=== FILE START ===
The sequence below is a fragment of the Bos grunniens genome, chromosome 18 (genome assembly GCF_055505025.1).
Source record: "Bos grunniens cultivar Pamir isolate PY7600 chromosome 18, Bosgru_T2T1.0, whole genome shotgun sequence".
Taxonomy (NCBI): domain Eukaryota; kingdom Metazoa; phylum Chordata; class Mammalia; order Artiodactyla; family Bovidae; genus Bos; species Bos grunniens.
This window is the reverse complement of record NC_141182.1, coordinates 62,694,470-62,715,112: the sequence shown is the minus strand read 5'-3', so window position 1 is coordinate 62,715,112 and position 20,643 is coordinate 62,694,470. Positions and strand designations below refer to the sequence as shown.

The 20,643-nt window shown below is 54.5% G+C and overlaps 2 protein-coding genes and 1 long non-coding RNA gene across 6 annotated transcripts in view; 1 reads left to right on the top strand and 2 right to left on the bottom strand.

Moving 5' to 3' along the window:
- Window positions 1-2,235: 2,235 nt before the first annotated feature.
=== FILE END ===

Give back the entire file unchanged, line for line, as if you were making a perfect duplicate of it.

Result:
The sequence below is a fragment of the Bos grunniens genome, chromosome 18 (genome assembly GCF_055505025.1).
Source record: "Bos grunniens cultivar Pamir isolate PY7600 chromosome 18, Bosgru_T2T1.0, whole genome shotgun sequence".
Taxonomy (NCBI): domain Eukaryota; kingdom Metazoa; phylum Chordata; class Mammalia; order Artiodactyla; family Bovidae; genus Bos; species Bos grunniens.
This window is the reverse complement of record NC_141182.1, coordinates 62,694,470-62,715,112: the sequence shown is the minus strand read 5'-3', so window position 1 is coordinate 62,715,112 and position 20,643 is coordinate 62,694,470. Positions and strand designations below refer to the sequence as shown.

The 20,643-nt window shown below is 54.5% G+C and overlaps 2 protein-coding genes and 1 long non-coding RNA gene across 6 annotated transcripts in view; 1 reads left to right on the top strand and 2 right to left on the bottom strand.

Moving 5' to 3' along the window:
- Window positions 1-2,235: 2,235 nt before the first annotated feature.